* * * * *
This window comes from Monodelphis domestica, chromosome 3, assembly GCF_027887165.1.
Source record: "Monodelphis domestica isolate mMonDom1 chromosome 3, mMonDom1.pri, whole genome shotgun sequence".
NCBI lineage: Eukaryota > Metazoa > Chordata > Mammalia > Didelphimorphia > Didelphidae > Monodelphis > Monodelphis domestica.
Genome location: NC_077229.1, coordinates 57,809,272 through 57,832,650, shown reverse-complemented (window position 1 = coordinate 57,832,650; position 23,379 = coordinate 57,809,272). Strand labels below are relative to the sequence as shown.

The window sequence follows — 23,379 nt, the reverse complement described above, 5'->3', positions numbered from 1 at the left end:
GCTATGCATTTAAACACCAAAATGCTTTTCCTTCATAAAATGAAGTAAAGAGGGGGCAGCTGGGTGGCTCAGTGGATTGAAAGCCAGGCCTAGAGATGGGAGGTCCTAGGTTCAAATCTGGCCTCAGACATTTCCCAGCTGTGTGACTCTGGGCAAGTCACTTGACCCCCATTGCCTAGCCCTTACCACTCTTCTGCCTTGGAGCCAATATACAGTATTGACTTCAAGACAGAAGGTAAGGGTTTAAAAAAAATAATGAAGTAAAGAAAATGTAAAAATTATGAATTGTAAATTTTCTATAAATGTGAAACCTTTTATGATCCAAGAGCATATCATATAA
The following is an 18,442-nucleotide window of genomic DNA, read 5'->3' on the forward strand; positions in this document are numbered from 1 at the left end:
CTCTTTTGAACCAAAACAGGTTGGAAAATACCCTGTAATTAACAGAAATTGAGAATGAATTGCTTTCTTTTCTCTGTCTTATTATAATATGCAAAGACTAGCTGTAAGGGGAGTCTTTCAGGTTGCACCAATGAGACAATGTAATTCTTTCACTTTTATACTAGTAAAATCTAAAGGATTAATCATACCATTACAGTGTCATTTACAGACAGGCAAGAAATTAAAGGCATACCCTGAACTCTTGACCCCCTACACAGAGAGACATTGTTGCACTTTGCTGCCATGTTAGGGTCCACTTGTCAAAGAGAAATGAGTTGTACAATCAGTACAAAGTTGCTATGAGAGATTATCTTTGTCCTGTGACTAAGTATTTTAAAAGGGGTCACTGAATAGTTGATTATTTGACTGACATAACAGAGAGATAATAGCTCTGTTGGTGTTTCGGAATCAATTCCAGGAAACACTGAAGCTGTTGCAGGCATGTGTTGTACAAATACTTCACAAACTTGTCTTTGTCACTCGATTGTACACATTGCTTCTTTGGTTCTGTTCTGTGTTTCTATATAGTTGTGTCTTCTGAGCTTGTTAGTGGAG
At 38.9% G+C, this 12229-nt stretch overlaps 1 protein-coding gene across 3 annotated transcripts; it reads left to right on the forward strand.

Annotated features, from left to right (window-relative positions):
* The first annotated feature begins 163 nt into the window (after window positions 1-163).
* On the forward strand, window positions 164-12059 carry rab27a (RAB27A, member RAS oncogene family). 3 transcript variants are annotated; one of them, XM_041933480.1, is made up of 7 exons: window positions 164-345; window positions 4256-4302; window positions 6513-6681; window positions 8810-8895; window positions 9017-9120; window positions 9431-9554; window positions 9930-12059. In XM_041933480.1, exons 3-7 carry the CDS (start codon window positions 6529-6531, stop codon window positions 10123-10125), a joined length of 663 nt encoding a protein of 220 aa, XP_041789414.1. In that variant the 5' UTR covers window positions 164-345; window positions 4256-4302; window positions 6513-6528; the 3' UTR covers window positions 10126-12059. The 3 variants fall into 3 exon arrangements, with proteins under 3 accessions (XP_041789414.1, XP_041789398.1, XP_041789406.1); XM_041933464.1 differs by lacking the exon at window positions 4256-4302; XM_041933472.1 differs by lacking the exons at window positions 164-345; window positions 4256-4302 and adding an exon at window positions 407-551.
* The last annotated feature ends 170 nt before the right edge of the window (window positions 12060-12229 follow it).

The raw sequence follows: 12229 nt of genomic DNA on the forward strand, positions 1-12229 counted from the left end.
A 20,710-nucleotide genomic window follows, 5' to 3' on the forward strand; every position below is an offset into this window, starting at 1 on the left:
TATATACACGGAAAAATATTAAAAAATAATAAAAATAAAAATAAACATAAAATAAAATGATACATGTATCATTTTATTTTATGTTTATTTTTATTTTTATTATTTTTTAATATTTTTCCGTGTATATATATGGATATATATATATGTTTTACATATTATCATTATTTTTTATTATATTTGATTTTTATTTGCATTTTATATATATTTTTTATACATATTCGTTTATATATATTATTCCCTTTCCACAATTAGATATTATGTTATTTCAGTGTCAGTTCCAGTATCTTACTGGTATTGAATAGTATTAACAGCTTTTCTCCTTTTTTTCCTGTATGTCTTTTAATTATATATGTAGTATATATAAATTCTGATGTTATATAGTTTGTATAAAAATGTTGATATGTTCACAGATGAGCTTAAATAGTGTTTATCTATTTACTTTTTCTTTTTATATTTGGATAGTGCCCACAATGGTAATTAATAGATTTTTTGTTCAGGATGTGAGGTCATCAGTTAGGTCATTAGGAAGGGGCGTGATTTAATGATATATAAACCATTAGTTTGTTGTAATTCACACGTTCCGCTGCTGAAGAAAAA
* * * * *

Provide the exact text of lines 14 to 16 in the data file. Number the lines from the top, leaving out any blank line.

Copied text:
The raw sequence follows: 12229 nt of genomic DNA on the forward strand, positions 1-12229 counted from the left end.
A 20,710-nucleotide genomic window follows, 5' to 3' on the forward strand; every position below is an offset into this window, starting at 1 on the left:
TATATACACGGAAAAATATTAAAAAATAATAAAAATAAAAATAAACATAAAATAAAATGATACATGTATCATTTTATTTTATGTTTATTTTTATTTTTATTATTTTTTAATATTTTTCCGTGTATATATATGGATATATATATATGTTTTACATATTATCATTATTTTTTATTATATTTGATTTTTATTTGCATTTTATATATATTTTTTATACATATTCGTTTATATATATTATTCCCTTTCCACAATTAGATATTATGTTATTTCAGTGTCAGTTCCAGTATCTTACTGGTATTGAATAGTATTAACAGCTTTTCTCCTTTTTTTCCTGTATGTCTTTTAATTATATATGTAGTATATATAAATTCTGATGTTATATAGTTTGTATAAAAATGTTGATATGTTCACAGATGAGCTTAAATAGTGTTTATCTATTTACTTTTTCTTTTTATATTTGGATAGTGCCCACAATGGTAATTAATAGATTTTTTGTTCAGGATGTGAGGTCATCAGTTAGGTCATTAGGAAGGGGCGTGATTTAATGATATATAAACCATTAGTTTGTTGTAATTCACACGTTCCGCTGCTGAAGAAAAA